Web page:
Special petal cells help bees get a grip

May 14, 2009

Researchers have discovered why most insect-pollinated flowers have special cone-shaped cells on the surfaces of their petals. They literally help bees get a grip, according to a report published online on May 14th in Current Biology, a publication of Cell Press.

What's more, the researchers also showed that bumblebees will preferentially choose to land on petals that are easier to hold on to. The findings exemplify both the intricacy and the elegant simplicity that can be found in nature, the researchers say.

"I have been studying these cells for many years, and had always wondered whether this simple explanation could be the reason for their presence," said Beverley Glover of the University of Cambridge. "It's great to discover that evolution can be this simple; flowers have evolved to make it easier for pollinators to get a grip on them."

Scientists had long recognized that most flowers have surface cells on their petals, which are shaped like little cones or pyramids. Yet nobody knew what those "conical epidermal cells" were for.

By testing the behavior of bumblebees as they interacted with both replicas of petals and snapdragons differing only in the shape of their petal cells, Glover's team found that the insects can recognize the shape of petal surfaces by touch alone. More importantly, Glover said, they also show that bumblebees will select surfaces with conical cells rather than flat surfaces, because the cones make it easier for them manipulate the flower. This means they can extract nectar from the flower more efficiently.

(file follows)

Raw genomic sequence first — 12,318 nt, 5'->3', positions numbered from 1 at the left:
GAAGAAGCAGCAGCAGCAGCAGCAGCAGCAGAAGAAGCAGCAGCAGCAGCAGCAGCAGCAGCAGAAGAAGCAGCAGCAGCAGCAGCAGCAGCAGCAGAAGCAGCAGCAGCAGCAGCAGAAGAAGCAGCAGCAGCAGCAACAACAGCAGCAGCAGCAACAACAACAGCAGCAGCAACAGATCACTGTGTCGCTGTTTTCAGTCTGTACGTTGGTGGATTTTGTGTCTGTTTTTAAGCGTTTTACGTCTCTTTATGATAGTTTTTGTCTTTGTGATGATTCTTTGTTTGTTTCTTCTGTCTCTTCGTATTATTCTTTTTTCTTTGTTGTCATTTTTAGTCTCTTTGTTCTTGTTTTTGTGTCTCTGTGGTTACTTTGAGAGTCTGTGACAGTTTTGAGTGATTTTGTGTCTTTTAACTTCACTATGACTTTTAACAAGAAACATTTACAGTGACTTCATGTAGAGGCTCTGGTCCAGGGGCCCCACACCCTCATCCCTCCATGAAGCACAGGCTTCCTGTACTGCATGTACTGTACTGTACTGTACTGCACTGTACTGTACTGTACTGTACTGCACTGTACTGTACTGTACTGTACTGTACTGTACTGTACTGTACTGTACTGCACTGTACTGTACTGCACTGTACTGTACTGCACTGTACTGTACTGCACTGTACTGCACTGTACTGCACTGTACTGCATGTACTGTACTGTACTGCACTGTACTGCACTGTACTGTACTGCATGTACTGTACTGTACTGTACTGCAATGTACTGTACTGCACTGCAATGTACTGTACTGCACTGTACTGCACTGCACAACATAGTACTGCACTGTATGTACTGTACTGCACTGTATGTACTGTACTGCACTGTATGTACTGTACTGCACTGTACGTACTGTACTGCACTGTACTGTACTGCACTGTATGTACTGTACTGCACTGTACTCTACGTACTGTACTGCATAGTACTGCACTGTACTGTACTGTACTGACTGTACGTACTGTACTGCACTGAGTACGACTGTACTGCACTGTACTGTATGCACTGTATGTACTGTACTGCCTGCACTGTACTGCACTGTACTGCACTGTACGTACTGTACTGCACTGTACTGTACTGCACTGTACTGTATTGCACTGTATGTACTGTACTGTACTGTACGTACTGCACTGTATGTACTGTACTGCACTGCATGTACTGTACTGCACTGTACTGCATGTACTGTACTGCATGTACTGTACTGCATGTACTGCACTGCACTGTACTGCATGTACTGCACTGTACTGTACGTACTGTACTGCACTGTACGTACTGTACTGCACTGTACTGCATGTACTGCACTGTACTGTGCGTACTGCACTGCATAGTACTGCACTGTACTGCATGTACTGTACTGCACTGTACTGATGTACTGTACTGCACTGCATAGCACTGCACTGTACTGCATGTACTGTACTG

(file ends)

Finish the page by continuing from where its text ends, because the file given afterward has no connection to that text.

Glover says that the special cells enable a "Velcro-like" attachment between the pollinators' feet and the flower surface. Without the benefit of those cells, she said, the insects are left "scrabbling and sliding." If the bees were mountaineers, the difference would be akin to climbing a rocky surface versus an ice-covered one, she added.

Glover said she expects that the findings in bumblebees and snapdragons will apply to many other insect-pollinator relationships, noting that about 80 percent of flowers studied have these cells.

"I expect that all pollinators that land - including bees, flies, butterflies, bats, and beetles - will have a preference for these structures," Glover said. "However, flowers that are primarily pollinated by hovering animals -moths and hummingbirds, for instance - might be expected not to bother with these grip-providing surfaces."
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Cell Press

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